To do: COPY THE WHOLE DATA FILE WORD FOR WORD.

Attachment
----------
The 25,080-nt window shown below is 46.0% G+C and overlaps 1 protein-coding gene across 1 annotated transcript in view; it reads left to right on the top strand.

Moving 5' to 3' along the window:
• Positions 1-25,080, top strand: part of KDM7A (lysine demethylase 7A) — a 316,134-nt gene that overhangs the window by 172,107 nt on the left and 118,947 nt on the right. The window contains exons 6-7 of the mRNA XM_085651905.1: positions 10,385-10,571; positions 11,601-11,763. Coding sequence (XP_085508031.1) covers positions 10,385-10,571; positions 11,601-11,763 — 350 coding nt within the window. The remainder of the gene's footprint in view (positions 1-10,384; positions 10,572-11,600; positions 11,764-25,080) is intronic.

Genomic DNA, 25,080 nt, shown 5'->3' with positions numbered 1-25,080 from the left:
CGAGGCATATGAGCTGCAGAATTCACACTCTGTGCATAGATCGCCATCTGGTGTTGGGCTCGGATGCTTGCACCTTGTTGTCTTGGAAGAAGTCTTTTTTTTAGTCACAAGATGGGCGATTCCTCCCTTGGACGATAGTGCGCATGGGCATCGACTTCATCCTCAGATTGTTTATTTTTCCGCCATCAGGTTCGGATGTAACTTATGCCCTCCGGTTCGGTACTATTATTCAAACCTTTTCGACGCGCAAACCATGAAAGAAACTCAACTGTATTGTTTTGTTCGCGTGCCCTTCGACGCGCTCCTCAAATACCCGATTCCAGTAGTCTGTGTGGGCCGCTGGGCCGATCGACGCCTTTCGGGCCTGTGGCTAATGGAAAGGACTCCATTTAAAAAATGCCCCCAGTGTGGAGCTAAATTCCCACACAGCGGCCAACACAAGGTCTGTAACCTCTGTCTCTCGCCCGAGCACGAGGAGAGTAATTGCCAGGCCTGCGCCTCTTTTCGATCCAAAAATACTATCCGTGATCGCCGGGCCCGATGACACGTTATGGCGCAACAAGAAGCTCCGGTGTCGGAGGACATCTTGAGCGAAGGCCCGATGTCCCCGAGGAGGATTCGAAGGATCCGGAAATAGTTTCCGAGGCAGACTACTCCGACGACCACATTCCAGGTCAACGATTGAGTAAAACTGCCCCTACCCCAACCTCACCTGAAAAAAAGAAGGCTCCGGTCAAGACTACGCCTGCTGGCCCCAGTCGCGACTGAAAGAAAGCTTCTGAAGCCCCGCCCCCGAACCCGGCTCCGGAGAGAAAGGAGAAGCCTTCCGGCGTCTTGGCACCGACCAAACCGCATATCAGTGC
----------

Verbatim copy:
The 25,080-nt window shown below is 46.0% G+C and overlaps 1 protein-coding gene across 1 annotated transcript in view; it reads left to right on the top strand.

Moving 5' to 3' along the window:
• Positions 1-25,080, top strand: part of KDM7A (lysine demethylase 7A) — a 316,134-nt gene that overhangs the window by 172,107 nt on the left and 118,947 nt on the right. The window contains exons 6-7 of the mRNA XM_085651905.1: positions 10,385-10,571; positions 11,601-11,763. Coding sequence (XP_085508031.1) covers positions 10,385-10,571; positions 11,601-11,763 — 350 coding nt within the window. The remainder of the gene's footprint in view (positions 1-10,384; positions 10,572-11,600; positions 11,764-25,080) is intronic.

Genomic DNA, 25,080 nt, shown 5'->3' with positions numbered 1-25,080 from the left:
CGAGGCATATGAGCTGCAGAATTCACACTCTGTGCATAGATCGCCATCTGGTGTTGGGCTCGGATGCTTGCACCTTGTTGTCTTGGAAGAAGTCTTTTTTTTAGTCACAAGATGGGCGATTCCTCCCTTGGACGATAGTGCGCATGGGCATCGACTTCATCCTCAGATTGTTTATTTTTCCGCCATCAGGTTCGGATGTAACTTATGCCCTCCGGTTCGGTACTATTATTCAAACCTTTTCGACGCGCAAACCATGAAAGAAACTCAACTGTATTGTTTTGTTCGCGTGCCCTTCGACGCGCTCCTCAAATACCCGATTCCAGTAGTCTGTGTGGGCCGCTGGGCCGATCGACGCCTTTCGGGCCTGTGGCTAATGGAAAGGACTCCATTTAAAAAATGCCCCCAGTGTGGAGCTAAATTCCCACACAGCGGCCAACACAAGGTCTGTAACCTCTGTCTCTCGCCCGAGCACGAGGAGAGTAATTGCCAGGCCTGCGCCTCTTTTCGATCCAAAAATACTATCCGTGATCGCCGGGCCCGATGACACGTTATGGCGCAACAAGAAGCTCCGGTGTCGGAGGACATCTTGAGCGAAGGCCCGATGTCCCCGAGGAGGATTCGAAGGATCCGGAAATAGTTTCCGAGGCAGACTACTCCGACGACCACATTCCAGGTCAACGATTGAGTAAAACTGCCCCTACCCCAACCTCACCTGAAAAAAAGAAGGCTCCGGTCAAGACTACGCCTGCTGGCCCCAGTCGCGACTGAAAGAAAGCTTCTGAAGCCCCGCCCCCGAACCCGGCTCCGGAGAGAAAGGAGAAGCCTTCCGGCGTCTTGGCACCGACCAAACCGCATATCAGTGC